The "Conservative" Mahmoud Ahmadinejad
Keller covered Moscow in the late 1980s and was bureau chief in Johannesburg in the early 1990s, but apparently has never filed from Tehran before. Luckily, he hasn't forgotten the common liberal media practice to use when discussing foreign policy: Identify the villain - in this case Mahmoud Ahmadinejad - and suggests without any context that he's a "conservative," no matter how badly he fits into the American political definition of a conservative.
It is impossible to know for sure how much the ostensible re-election ofMahmoud Ahmadinejadrepresents the preference of an essentially conservative Iranian public and how much, as opposition voters passionately believe, it is the imposed verdict of a fundamentally authoritarian regime.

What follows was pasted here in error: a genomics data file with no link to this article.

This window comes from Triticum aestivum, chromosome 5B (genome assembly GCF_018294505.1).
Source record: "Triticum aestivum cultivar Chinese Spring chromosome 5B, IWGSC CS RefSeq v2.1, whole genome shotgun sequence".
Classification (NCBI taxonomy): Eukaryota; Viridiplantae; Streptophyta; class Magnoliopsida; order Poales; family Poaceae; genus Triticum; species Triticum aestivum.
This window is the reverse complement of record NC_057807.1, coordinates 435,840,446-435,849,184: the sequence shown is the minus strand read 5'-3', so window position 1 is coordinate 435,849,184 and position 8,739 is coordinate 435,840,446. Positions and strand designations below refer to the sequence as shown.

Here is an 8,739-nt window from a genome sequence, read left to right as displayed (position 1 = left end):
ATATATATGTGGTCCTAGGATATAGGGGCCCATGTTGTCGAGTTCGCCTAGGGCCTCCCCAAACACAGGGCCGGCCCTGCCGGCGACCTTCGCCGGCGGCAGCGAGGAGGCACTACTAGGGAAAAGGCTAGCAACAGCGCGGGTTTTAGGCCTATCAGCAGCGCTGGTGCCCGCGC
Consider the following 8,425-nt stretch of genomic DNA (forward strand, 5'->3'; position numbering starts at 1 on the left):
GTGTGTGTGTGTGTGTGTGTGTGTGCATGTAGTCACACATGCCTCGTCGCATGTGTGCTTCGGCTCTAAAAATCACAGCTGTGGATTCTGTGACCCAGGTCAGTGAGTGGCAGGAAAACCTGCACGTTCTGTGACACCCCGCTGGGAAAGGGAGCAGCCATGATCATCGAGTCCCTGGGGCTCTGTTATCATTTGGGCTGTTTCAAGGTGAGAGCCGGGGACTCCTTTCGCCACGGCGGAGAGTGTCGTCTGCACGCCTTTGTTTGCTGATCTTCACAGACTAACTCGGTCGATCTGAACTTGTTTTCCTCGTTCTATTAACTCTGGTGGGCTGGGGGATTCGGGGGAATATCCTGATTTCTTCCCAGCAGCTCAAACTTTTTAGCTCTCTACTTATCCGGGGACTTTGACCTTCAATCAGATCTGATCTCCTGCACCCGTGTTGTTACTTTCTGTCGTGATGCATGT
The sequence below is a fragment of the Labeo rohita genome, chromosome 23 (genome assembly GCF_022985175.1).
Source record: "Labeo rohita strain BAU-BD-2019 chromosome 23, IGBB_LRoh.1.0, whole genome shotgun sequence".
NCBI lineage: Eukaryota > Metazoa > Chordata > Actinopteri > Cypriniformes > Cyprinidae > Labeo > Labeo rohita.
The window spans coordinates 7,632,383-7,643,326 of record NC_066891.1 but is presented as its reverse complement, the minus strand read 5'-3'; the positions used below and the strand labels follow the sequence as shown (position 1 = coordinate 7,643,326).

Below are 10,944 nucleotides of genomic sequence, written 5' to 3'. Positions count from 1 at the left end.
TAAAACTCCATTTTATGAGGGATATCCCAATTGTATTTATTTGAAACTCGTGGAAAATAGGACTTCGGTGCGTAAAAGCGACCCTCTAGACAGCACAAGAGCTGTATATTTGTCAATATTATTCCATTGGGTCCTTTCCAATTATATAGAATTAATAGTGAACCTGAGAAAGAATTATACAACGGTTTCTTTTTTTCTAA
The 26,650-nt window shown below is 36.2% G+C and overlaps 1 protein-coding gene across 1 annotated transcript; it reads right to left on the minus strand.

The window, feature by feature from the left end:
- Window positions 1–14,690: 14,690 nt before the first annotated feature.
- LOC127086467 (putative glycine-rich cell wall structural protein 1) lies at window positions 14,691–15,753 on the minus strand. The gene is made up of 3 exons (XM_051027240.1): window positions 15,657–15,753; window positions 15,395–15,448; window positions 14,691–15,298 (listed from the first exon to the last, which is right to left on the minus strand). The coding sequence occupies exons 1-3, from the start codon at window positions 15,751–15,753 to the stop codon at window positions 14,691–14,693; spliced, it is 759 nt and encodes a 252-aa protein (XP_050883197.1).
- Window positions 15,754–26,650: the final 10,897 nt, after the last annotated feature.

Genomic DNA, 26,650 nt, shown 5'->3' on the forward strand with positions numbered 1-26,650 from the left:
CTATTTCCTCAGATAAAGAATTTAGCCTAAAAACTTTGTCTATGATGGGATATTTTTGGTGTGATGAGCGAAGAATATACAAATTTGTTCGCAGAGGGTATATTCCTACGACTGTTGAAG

But for those who dreamed of a gentlerIran, Saturday was a day of smoldering anger, crushed hopes and punctured illusions, from the streets of Tehran to the policy centers of Western capitals.
A more direct example could be found in Monday's leadby Robert Worth and Nazila Fathi, "Iran Is Reported To Detain Critics As Unrest Grows." In the second paragraph Ahmadinejad was called "a conservative who had become a polarizing figure at home and abroad."
Keller returned to the front page on Monday with a "news analysis" (co-authored with Michael Slackman) with a strangely supportive headline: "A Shrewd Leader Emerges With a Stronger Hand." Yes, he's talking about Ahmadinejad, the man who likely rigged his re-election.
The actual article is less laudatory, but didn't get into Ahmadinejad's instability until a single paragraph near the end, and left off his Holocaust denial and hope that Israel would be "wiped off the map."